Practicing Sabbath provides much-needed rest for our body and soul. Without rest, we will most assuredly burn out. Any doctor can tell you what wonders stress works on the body. Rest is physically and mentally necessary if you want to flourish. Building a rhythm of rest into your family gives your children a lifelong gift as well: teach them by example that God never expected them to toil without ceasing.
Jesus said in Matthew 11:28-30, “Come to me, all who labor and are heavy laden, and I will give you rest. Take my yoke upon you, and learn from me, for I am gentle and lowly in heart, and you will find rest for your souls. For my yoke is easy, and my burden is light.” Give your children the gift of learning that God’s yoke is easy and his burden is light. Receive for yourselves the gift of Jesus’ sweet rest.
So what does it mean? Consistency is key, the setting aside of one repeating day each week. Sunday (unless you’re married to the pastor) works well, because you already have Sunday set aside for church, for worship. At our house, we try to give the kids a happy, restful Sunday, but Michael and I celebrate our day of rest on Fridays most weeks, when the kids are at school.
Does it mean we sit in solemn contemplation all day? I hope not! Do what is worshipful and restful for you. Go outside. Sit by a lake. Take a walk. Tickle your children. Laugh a lot. Enjoy a feast. Play! Read a book. Take a swim. Take a nap.
You might be like me. You really want to practice Sabbath. You want — no, you long for — that day of rest. But you’re busy. You scramble and hustle all week long, and when Sunday rolls around, you realize that you haven’t planned ahead at all. You children, for some reason, expect you to feed them. The things you procrastinated on all week are clamoring for your attention. It won’t just happen, this Sabbath thing, unless you are intentional about it.
So today the gals from church got together and did a little work to make Sundays a little easier. We’re prepped five meals that we can pull out five weeks in a row, so that for one month at least, we can gather our favorite people around a table, laugh a little, and pass the yumminess. Or if we want, we can save aside one of these meals to share with someone who’s hurting — a neighbor, a family member who’s been in the hospital, somebody who’s had a baby. It might mean that we show up at church one week with dinner waiting in the crock pot, and we’re able to invite a lonely person to come home with us for lunch, without even stressing us out a tiny bit.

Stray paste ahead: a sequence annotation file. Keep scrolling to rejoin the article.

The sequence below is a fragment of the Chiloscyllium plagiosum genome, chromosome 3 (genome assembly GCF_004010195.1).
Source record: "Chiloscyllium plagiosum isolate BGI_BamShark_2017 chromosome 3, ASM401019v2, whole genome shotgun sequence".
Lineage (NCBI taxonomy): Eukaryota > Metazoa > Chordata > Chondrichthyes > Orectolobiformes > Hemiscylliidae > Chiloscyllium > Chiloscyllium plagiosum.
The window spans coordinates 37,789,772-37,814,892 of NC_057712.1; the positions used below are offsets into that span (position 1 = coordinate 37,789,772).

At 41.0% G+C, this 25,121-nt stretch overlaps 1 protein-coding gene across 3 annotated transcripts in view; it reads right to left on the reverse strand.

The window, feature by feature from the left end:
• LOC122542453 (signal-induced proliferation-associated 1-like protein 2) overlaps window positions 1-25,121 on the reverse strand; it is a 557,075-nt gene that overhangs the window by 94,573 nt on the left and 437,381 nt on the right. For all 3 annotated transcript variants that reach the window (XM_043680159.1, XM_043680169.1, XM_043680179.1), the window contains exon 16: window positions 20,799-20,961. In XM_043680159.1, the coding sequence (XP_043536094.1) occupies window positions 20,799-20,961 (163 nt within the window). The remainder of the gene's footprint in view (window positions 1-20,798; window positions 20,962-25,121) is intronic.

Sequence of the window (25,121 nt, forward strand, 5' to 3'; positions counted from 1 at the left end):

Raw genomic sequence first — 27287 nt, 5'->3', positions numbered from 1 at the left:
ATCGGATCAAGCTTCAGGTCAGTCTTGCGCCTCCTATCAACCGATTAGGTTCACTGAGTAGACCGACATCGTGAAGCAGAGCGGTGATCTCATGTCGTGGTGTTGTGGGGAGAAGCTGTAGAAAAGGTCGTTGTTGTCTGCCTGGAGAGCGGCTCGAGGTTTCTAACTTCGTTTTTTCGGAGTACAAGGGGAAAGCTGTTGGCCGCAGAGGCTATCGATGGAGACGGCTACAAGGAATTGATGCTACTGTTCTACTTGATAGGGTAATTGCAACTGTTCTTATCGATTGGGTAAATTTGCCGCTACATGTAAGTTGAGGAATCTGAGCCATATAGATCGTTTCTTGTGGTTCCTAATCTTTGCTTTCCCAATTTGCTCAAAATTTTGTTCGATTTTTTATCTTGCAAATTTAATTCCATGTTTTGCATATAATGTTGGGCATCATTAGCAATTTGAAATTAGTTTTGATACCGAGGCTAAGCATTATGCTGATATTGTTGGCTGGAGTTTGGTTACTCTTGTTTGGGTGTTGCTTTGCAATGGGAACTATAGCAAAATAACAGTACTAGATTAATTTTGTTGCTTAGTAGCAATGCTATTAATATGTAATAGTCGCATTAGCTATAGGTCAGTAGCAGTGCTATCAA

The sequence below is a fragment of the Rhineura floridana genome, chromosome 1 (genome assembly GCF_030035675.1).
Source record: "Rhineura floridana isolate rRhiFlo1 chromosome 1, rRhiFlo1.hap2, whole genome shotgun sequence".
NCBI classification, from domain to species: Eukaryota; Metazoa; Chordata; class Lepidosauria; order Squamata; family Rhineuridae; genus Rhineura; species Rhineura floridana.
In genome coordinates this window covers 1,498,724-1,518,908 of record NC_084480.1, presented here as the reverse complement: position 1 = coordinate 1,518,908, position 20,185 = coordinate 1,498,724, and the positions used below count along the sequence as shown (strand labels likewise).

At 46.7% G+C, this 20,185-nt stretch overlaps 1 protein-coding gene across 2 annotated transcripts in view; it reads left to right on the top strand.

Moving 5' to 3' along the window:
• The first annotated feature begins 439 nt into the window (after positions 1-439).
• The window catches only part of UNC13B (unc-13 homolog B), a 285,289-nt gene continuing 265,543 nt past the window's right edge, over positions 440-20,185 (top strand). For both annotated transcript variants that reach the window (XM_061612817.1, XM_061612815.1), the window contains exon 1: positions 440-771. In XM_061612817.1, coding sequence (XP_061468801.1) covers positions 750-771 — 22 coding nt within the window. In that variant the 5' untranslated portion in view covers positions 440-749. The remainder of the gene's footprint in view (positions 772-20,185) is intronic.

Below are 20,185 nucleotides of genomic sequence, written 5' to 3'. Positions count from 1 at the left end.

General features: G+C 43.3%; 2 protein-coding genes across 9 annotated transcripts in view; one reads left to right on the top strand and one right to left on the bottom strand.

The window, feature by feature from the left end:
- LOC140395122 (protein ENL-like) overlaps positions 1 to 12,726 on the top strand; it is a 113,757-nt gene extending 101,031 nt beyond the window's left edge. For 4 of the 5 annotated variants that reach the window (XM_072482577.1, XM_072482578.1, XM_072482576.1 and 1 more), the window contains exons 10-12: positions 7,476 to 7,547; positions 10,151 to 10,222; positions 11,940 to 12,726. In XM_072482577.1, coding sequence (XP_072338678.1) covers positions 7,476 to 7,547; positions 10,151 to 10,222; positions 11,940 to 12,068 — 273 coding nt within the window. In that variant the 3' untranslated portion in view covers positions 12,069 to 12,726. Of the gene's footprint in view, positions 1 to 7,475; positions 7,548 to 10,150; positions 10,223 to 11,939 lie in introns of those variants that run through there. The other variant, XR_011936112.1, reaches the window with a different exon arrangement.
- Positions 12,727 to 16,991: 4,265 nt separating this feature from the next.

It’s really not that hard to plan ahead in such a way that rest becomes possible, it’s just remembering to do it. Having a go-to meal on hand won’t solve all our problems with slowing down, but hopefully it will be a tangible step in the right direction.
My prayer for all of us is that we can in some way recover the lost art of Sabbath, the unopened gift of rest that God offers us.
I pray that our church can slow down, that God can unwind the kinks of stress and worry that knot our muscles, that we can be known as a people who play, a people who laugh easily.
I pray that we can recapture our awe of this Creator, who made a beautiful, over-the-top world for us and then set aside one day a week for us to enjoy it, to enjoy Him.
I pray that our hearts never stray after other gods that mercilessly drive us past the breaking point, but that instead we would remember our first love, and freely give Him our hearts in worship.
- If your children (or friends) were to closely watch the way you live for many years and then set about to imitate your life, would you anticipate that they would live in a way that is joyfully refreshed or in a way that leads to exhaustion?
- What do you think would be the impact on your life of stepping up Sabbath? What would be the result at Wellspring if, as a church, we began to incorporate more healthy Sabbath practices in our families?
- What are some practical steps you could take to intentionally carve out a “sacred pause” in your week?
- One reason for practicing Sabbath is as an act of “holy defiance,” a refusal to be enslaved again. What are ways we can slip back into a life of slavery if we aren’t careful?